Once we juxtapose the title with the content, the paradox is obvious: The poem draws an equivalence between a national, in fact an archetypal hyper-national affiliation, indicated by the title, “All-American,” with ethnic life (1).
The poem aptly appropriates Socrates’ dictum–“the unexamined life is not worth living”–to make a poignant statement about our era. Since the advent of multiculturalism, we no longer find a contradiction in connecting national with ethnic identities. We search for meaning in ancestral roots, in preserving ethnic traditions, in connecting both with the nation and somewhere else. We have indeed become “the hyphen nation,” to borrow Matthew Jacobson’s phrase. Labels like African American, Asian American, and Irish American organize the ways we speak about our similarities and differences. The social sciences and the humanities register this fundamental shift. Belonging is no longer merely national. Many American people cultivate ties with more than a single homeland; they carry multiple cultural attachments. What does all this mean for individuals, for groups, for the nation? What does it mean to live an ethnic life in the United States?
Poetry, we often claim, is the art of economy in language. It says the most with the least. Economou’s poem is no exception; one line aptly condenses a host of ideas, and one idea the poem foregrounds is that it is not enough for someone to merely claim an ethnic identity. An ethnic affiliation, the poem asserts, requires reflection and calls for serious thought regarding the place of ethnicity in one’s life. If ethnicity entails some kind of difference, the idea of an examined ethnic life probes this question: How does difference matter? To what end?
The question of how to live an ethnic life has preoccupied me—not only as an intellectual question but as a personal one—since the mid-1980s when I immigrated to this country. And though I ask the question of myself in relation to my Greek and American selves, my scholarship asks this question in relation to collective identities. What is at stake when one ethnic group defines itself in a particular manner and not another? In particular, my focus has been Greek America. This is a relatively small demographic; in the most recent census, about 1.2 million Americans identify themselves as having a Greek ancestry.
Who are the Greek Americans? Many seem to offer an answer readily. Greek Americans conjure up images of an assimilated, socially and economically successful collective. A strong tradition of philanthropy defines them. The ethnic life that Greek Americans bring to the United States is enjoyable: the folk dances and the cuisine. This difference is widely accepted. Like all European Americans, Greek Americans enjoy ethnic lives that are free from social stigma. Like all European Americans, their difference is mostly fixed in the public imagination in relation to its desirable cuisine and folk dancing. Polka for the Polish and Kalamatianos for the Greeks. Gyros for the Greeks and Sauerkraut for the Germans. Scholars speak of European Americans as cookie cutter ethnicity and the banality of difference, which means their difference is predictable and repeatable. A scripted ethnicity.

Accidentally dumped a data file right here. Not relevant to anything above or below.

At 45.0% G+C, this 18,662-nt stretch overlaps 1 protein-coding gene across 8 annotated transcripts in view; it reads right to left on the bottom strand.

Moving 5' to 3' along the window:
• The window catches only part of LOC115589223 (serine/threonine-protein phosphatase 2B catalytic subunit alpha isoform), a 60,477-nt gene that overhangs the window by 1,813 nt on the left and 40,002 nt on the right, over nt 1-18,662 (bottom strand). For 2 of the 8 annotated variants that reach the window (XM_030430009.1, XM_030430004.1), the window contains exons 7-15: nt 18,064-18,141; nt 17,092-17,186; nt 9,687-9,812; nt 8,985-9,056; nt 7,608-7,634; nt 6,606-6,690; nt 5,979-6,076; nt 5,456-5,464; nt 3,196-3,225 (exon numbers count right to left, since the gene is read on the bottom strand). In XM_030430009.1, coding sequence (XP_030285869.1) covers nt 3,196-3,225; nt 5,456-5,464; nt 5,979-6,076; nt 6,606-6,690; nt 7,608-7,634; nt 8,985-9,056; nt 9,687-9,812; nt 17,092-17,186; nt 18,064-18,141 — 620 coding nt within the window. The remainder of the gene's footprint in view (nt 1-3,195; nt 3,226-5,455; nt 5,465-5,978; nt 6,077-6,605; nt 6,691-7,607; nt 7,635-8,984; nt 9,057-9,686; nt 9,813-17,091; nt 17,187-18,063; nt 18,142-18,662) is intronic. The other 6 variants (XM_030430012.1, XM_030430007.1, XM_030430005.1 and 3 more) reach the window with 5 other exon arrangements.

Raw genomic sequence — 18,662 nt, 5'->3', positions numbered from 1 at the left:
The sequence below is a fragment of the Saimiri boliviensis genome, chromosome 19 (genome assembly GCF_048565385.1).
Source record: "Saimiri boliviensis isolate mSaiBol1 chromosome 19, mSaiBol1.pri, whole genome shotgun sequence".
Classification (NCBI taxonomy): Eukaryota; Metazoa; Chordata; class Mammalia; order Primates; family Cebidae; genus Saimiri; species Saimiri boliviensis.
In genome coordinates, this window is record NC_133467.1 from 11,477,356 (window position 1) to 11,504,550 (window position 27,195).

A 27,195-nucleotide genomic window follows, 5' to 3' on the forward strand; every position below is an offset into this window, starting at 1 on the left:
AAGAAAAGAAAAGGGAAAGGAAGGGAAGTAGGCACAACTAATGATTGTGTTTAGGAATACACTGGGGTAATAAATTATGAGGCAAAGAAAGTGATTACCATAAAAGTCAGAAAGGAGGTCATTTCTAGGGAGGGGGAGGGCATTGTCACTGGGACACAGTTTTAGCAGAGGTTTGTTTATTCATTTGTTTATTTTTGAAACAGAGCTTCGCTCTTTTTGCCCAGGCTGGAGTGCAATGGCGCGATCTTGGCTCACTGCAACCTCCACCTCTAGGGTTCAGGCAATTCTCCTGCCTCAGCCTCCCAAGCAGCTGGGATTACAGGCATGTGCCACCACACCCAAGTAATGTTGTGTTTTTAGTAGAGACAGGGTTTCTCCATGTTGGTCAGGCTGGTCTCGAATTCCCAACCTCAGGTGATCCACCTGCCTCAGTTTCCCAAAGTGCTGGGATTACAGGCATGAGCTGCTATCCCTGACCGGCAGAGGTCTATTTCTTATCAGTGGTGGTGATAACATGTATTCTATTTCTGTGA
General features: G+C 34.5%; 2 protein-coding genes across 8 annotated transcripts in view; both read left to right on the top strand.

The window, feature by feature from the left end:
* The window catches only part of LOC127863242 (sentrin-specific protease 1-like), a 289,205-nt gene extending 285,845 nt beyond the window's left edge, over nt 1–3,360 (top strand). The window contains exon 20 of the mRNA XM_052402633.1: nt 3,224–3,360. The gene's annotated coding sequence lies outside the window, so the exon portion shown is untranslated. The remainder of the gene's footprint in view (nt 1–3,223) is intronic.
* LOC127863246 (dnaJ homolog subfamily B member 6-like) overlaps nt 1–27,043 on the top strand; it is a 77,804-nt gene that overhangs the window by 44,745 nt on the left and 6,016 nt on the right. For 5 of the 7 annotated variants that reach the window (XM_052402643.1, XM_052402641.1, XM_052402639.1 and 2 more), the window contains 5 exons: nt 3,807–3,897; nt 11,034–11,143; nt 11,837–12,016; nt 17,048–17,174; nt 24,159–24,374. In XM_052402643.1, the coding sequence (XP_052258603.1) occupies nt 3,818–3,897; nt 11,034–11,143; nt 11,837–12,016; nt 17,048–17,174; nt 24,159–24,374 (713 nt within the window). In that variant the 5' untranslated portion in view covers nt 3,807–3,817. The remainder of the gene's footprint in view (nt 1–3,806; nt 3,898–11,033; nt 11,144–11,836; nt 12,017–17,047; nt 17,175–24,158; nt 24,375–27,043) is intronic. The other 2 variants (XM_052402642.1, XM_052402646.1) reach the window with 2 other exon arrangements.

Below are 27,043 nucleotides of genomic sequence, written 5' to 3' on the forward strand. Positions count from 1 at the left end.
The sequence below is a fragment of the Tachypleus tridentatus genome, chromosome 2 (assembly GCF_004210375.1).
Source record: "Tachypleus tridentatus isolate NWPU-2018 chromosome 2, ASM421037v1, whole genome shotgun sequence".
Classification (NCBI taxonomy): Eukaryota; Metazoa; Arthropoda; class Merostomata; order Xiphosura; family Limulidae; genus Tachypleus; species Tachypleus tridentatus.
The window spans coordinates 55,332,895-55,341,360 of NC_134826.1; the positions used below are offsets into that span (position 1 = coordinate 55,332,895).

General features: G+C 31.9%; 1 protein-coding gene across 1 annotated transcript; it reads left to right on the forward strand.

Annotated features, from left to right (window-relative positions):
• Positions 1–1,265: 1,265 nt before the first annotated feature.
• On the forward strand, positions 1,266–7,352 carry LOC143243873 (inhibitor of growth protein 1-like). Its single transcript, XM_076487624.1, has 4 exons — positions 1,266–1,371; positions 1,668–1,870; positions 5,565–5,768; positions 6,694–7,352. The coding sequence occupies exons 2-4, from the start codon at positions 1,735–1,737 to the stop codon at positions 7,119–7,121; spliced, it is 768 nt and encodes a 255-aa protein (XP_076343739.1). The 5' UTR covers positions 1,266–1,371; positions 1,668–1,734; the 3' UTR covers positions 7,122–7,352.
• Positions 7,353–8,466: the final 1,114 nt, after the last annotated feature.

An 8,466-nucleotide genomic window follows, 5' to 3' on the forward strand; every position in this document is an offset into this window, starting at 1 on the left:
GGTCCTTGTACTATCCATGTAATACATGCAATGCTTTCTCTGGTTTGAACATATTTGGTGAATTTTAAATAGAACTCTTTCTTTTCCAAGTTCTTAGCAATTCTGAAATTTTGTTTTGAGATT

Is this all? Some might ask. Several scholars answer in the affirmative. There is strong conviction that European Americans have largely lost their ethnic moorings; their lives are devoid of any complex cultural layering. Sociologists make strong claims about the irrelevance of ethnicity in the daily lives of European Americans.
A dominant perspective in scholarship asserts that Europeans have reached their cultural exhaustion, and there is nothing more to say or examine. Their story appears already known. European Americans experienced acute poverty, extreme hardship, and prejudice in their beginnings, but they eventually overcame it and worked their way into acceptance. They are fully integrated; they have moved to the suburbs; they intermarry in high numbers and have their festivals and ethnic pride parades. For a number of scholars, what interests them most in European Americans is the accrual of privileges as a result of their assimilation into whiteness. White ethnicity, as sometimes scholars refer to European Americans, is thick in racial privilege and thin in culture.